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Sunday, April 14, 2024

Council seeking ‘best value’ as steps taken towards disposing of huge swathe of land for eventual 1,000 homes

More than £18m is being committed towards the Newham Hall scheme which could take ten years to be fully developed and bring in £2.5m worth of extra council tax income annually

Councillors have agreed on a proposal to dispose of farmland in Middlesbrough which could eventually be the location for a thousand new homes.

The 71 hectare Newham Hall site near Coulby Newham, off the B1365 Stokesley Road, has been earmarked for development by Middlesbrough Council since its existing local plan was first drawn up in 2014.

In 2022 a report highlighted it as being among several “surplus, vacant and underutilised” council held assets which could be of benefit in the future in terms of creating new communities and “high quality places”.

The council’s executive approved the approach of the local authority acting as the “master developer” for the site, which means it will be financially responsible for bringing it forward for phased disposal and marketing.

Middlesbrough Town Hall. Image :Teesside Live.

A report said it was the council’s considered view that “best value” would be achieved by acting this way without third party involvement.

The disposal would be predicated on an open and transparent tender based competition with interested parties bidding competitively on the open market at regular planned intervals.

Before bringing the site to market, Middlesbrough Council will also facilitate the upfront delivery of highway and electrical infrastructure.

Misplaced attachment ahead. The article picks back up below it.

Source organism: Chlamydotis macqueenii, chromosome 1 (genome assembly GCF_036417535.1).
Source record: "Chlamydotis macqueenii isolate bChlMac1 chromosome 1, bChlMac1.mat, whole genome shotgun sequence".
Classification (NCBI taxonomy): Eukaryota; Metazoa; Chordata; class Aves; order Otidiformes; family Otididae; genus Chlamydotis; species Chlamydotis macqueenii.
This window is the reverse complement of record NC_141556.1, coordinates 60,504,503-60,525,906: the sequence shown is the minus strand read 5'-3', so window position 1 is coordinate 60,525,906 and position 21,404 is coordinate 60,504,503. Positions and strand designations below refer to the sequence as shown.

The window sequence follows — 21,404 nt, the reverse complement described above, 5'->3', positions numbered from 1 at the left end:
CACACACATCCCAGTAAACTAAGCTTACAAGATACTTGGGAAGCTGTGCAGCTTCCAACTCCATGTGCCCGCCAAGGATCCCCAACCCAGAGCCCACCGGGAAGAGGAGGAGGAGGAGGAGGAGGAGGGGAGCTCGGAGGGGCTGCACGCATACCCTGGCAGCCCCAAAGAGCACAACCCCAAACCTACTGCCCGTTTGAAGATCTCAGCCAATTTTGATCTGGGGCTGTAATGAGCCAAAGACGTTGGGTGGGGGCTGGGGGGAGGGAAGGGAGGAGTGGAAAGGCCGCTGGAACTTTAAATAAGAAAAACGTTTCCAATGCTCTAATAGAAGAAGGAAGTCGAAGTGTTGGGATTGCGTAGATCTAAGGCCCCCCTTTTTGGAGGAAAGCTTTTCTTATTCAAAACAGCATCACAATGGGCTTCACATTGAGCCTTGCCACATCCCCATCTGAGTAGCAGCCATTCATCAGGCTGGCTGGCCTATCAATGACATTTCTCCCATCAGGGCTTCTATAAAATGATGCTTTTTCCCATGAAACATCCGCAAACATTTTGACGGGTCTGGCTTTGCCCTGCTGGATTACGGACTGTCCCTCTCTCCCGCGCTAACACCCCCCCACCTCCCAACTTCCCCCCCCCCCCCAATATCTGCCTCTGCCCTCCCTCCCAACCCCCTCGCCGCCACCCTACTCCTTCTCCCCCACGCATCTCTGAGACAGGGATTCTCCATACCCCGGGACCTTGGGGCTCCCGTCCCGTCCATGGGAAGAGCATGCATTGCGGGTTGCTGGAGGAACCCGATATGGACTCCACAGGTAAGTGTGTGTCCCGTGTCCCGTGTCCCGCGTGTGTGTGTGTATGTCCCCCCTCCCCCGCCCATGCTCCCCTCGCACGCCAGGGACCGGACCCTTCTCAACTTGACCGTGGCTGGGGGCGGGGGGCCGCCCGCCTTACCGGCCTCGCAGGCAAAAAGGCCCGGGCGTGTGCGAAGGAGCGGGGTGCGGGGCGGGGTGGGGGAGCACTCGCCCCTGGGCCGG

A timetable for the plans suggested that a planning application could be submitted in August with the site being marketed for sale via a formal competitive tender process in April next year.

The total amount of external funding to be committed to the project is calculated at £14.3m, which includes a combination of Government Levelling Up and Towns Fund grants – Levelling Up cash intending to pay for the delivery of a roundabout on the B1365 creating an access point into the southern aspect of the site – section 106 funding available for strategic highways improvements and accrued developer contributions.

The council will also contribute £4.1m of capital expenditure dedicated to housing growth.

The report, whose recommendations were agreed by the executive, said the overall budget for the infrastructure works, to be undertaken over a period of three years and adding in an extra 10% to insulate against rising construction costs, could amount to £18.4m.

It said Newham Hall was the council’s largest parcel of surplus land at 71 hectares, 42 hectares of which could be developed for approximately a thousand homes.

The report said: “Newham Hall is critical to the supply of land for housing development and is in turn critical for supporting economic growth in the town and the delivery of council services.

“The disposal of the subject parcel of land is recommended in order to meet the council’s requirements to generate capital receipts and increase annually recurring council tax revenue streams.

“Modelling of the site indicates that upon completion this would generate additional council tax income of approximately £2.5m per annum on completion, based on current council tax levels.”

The report revealed that the council had received three offers for the land, which has been let for agricultural use, but after taking advice from external property consultants Knight Frank it was deemed these did not demonstrate best value for money and a higher residual land value could be obtained.

It said: “It is proposed that Middlesbrough Council acts independently of third party involvement in disposing of this site.

“This approach allows the authority to retain the greatest level of control and independence over the delivery of the site and the procurement of the necessary consultants.

“It will allow the council to control the release of development parcels in a timely manner to ensure that the site’s disposal is proportionate to market demand and avoid oversupply.